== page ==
These are rough figures. but your days of filing the 1040EZ are over since you are now self-employed.

Go to the New Shopper area and read the tax thread there, and spend some time on the irs.gov website reading about "small business" "vehicle expenses" and "self employed."

and until you have your hands around the topic, throw out nothing -- keep your receipts, your shop reports, your mileage logs, and an accurate record of every penny you receive from an MSC. Do not rely on them to tell you what you made; you must keep your own records because if you're audited, you're not going to have your schedulers show up to verify your income.

Time to build a bigger bridge.
I cannot remember the last time I filed a long form. When you're single, no kids, have a regular job and you rent, there's not much to write off. It's not that I don't know how, just never had enough to write off. I do my own taxes every year.
IMO, you should (or should have - now that the April 15 deadline has passed) go online to Turbotax(https://turbotax.intuit.com/) and use that software to process your return.

It can offer the best decision for you as to how to process your return. The initial questions it asks and your answers to them, will trigger its recommendations as to whether to go long form or short. It can also decide, based on your income, if you qualify for free software or a certain charge.
I use tax software. Even they say I cannot use the long form. I had NOTHING to write off. I'm single, no kids, don't own a home, worked a regular job....that's it.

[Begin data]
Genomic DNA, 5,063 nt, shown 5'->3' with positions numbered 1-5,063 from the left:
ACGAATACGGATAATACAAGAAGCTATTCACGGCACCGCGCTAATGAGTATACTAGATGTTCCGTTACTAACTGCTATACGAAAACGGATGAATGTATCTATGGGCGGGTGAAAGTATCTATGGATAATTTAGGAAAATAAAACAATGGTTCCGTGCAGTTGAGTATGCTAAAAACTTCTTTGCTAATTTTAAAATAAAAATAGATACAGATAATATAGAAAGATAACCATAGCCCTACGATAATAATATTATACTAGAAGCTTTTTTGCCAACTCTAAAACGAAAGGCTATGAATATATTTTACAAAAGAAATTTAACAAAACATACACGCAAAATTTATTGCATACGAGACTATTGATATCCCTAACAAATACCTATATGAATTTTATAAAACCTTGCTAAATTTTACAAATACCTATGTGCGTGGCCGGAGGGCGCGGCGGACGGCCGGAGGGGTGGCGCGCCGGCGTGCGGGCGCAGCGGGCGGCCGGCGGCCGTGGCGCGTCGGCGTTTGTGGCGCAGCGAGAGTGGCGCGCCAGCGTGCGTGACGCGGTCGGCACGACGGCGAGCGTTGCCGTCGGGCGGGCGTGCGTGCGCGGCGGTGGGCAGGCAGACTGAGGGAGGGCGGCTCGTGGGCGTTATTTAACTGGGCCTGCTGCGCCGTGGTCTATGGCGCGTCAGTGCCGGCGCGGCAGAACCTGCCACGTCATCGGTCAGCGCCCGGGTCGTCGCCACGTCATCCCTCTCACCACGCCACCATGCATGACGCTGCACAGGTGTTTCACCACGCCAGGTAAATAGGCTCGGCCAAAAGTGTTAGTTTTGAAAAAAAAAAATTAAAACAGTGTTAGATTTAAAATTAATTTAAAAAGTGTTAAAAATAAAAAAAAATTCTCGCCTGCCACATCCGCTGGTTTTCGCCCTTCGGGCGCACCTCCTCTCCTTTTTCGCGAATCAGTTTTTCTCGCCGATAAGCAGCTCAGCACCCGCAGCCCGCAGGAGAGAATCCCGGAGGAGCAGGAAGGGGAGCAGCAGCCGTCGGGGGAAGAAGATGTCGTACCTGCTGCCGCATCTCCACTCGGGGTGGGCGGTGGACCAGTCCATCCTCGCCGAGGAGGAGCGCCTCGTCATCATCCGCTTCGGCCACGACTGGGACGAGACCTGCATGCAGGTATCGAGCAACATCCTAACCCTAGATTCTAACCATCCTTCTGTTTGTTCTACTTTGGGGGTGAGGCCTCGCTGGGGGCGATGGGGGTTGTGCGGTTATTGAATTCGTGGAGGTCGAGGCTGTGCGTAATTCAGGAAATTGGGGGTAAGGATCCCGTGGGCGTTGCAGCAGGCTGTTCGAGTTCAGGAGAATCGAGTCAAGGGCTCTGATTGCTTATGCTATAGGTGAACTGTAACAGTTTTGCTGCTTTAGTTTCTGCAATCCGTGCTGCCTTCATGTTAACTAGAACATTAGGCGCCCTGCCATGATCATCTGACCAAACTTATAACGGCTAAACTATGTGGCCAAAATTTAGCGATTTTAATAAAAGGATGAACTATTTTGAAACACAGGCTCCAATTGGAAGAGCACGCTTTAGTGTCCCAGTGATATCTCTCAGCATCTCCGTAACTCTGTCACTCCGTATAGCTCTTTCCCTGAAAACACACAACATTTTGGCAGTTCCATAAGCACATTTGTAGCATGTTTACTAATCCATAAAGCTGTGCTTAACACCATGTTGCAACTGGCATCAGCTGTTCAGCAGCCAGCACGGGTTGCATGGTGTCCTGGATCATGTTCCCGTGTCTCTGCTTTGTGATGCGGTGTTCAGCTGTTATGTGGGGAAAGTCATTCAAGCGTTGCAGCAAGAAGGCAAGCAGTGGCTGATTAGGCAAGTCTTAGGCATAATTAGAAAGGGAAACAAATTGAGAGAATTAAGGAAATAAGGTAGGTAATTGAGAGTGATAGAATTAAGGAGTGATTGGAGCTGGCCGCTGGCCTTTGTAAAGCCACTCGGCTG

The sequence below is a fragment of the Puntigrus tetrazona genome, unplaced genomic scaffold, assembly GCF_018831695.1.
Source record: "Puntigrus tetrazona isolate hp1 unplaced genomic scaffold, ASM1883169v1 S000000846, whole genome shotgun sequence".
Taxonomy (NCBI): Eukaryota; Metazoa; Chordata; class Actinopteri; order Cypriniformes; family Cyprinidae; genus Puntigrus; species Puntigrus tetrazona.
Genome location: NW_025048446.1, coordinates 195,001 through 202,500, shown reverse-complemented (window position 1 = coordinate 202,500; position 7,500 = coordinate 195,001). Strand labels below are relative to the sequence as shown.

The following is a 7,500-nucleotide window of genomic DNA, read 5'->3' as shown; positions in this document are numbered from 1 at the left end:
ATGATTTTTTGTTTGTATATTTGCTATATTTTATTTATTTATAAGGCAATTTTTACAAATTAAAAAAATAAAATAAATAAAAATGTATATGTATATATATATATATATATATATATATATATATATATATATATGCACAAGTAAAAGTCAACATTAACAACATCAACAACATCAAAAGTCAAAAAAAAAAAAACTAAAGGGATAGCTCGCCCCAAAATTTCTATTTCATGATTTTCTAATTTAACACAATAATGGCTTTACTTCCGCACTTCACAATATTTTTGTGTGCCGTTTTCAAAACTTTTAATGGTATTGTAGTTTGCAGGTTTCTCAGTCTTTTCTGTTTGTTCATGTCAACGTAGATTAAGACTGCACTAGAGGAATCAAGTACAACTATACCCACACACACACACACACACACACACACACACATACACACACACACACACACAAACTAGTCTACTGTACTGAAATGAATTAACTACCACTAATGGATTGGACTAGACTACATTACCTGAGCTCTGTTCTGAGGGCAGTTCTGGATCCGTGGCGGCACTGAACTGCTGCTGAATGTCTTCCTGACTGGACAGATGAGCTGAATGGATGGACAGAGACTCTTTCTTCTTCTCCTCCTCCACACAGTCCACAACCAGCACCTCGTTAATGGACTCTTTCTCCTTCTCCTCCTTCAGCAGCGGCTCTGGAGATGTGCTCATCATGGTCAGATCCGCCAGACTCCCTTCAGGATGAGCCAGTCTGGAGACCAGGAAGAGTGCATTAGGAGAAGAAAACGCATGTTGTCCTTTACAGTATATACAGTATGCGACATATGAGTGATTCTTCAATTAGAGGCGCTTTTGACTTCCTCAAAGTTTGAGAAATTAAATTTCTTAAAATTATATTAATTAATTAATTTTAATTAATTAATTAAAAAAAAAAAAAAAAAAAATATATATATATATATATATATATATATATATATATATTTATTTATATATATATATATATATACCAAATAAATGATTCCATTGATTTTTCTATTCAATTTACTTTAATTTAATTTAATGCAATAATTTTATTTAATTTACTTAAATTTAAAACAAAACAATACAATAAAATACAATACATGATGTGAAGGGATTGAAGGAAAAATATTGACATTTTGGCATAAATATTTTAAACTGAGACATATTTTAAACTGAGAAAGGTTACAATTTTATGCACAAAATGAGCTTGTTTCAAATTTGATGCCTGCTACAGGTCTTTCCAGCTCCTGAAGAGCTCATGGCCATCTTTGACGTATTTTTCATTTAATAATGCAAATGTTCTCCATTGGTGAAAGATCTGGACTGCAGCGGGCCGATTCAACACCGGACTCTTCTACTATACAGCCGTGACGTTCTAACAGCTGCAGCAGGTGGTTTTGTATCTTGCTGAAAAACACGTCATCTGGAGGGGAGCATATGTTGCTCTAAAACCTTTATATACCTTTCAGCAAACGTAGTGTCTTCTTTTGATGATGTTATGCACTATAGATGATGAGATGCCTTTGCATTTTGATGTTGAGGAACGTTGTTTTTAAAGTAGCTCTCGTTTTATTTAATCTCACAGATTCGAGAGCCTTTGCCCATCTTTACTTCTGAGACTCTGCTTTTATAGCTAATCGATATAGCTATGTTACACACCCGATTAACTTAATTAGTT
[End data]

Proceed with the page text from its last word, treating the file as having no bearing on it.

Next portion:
You can ALWAYS choose to use the long form. Why you would want to if you don't need to is a different question, but it is always legal to do so. The tax software program probably gave you the right advice, and probably saved you money. BUT - now you can't avoid the full 1040 form because you need to file Schedule C. You can avoid it if you are willing to report revenue and not deduct expenses. The tax software will permit that, but should hopefully advise against doing that.

Shopping Southeast Pennsylvania, Delaware above the canal, and southwestern NJ since 2008
•Standard deduction for single taxpayers - $6,200.....I did not have $6,200 in deductions.
bgriffin and dpeakes, do you ever run into problems with the IRS regarding deducting expenses? I was thinking about this, that my tax home being where it is, I could easily schedule long routes out of state that will enable me to deduct .56/mile. I could, say, run up 20,000 miles and deduct $11,200 from my income to reduce my SECA tax burden. I just am wondering how the IRS looks at this--if they will frown on it.